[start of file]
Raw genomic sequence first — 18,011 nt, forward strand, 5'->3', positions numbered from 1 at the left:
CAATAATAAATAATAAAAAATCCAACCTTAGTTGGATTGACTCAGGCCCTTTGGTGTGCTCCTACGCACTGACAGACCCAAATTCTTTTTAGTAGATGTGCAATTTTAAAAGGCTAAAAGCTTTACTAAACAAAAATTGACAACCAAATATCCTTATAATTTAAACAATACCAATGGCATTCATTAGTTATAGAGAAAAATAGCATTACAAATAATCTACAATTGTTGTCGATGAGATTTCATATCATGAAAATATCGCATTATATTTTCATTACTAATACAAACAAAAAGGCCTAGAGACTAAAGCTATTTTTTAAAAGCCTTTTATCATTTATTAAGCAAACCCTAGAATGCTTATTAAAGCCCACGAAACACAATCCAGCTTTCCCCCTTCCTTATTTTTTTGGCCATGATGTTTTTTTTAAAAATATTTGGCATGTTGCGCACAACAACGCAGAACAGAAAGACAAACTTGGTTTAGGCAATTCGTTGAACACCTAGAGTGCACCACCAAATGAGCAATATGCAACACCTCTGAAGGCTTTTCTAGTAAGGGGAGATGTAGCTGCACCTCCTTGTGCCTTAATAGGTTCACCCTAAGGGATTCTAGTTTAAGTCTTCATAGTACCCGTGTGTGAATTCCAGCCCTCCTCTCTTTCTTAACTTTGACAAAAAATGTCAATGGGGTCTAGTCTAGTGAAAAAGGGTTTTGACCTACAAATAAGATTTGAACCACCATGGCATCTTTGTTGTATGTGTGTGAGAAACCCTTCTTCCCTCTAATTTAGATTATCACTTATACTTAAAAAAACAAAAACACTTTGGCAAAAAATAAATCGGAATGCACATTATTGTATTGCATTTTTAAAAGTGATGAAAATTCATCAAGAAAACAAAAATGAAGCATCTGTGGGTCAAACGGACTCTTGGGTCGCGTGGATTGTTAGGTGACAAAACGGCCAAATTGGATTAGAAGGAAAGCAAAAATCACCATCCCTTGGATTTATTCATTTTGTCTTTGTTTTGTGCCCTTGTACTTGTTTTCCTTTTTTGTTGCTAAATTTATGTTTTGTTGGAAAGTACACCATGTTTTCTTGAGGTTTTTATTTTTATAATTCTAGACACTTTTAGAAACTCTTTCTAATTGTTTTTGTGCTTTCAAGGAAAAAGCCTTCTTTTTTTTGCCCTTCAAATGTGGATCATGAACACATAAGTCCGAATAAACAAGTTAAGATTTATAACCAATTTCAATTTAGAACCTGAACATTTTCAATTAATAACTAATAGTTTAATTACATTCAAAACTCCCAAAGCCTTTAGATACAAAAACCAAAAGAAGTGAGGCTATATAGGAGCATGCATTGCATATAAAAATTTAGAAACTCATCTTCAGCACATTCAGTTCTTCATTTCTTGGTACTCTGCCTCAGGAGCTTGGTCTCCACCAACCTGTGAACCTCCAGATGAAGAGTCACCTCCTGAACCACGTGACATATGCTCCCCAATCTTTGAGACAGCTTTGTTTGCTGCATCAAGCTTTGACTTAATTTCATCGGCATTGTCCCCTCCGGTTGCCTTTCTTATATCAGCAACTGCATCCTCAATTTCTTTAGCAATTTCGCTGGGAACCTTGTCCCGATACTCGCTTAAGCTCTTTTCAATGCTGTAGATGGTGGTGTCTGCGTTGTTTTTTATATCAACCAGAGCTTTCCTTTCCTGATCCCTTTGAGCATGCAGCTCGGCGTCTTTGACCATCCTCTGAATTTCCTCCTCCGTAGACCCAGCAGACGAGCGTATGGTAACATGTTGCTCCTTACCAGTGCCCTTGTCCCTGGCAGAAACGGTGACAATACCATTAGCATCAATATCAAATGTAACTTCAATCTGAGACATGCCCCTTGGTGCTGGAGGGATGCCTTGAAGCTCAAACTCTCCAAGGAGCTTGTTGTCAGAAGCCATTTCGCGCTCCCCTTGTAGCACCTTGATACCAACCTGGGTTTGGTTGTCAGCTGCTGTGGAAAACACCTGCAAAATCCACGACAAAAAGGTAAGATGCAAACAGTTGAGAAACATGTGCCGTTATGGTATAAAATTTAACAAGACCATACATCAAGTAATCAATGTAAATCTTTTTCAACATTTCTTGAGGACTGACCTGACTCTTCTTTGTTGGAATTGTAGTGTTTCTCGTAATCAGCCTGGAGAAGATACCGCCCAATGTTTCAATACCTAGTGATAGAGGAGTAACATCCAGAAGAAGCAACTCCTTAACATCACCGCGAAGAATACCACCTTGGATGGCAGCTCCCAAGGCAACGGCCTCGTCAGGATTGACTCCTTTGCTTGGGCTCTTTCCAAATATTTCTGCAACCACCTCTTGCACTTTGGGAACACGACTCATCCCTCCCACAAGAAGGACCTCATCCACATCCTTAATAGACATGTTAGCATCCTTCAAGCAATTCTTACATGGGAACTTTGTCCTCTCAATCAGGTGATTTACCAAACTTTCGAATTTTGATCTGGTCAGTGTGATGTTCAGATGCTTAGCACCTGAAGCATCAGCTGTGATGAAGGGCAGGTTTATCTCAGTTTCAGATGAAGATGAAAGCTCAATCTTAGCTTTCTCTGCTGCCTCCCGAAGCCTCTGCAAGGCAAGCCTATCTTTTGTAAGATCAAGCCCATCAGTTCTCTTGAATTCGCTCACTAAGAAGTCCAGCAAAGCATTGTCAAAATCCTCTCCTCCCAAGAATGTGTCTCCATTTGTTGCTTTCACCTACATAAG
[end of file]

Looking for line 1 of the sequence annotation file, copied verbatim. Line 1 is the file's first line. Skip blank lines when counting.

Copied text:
Raw genomic sequence first — 18,011 nt, forward strand, 5'->3', positions numbered from 1 at the left: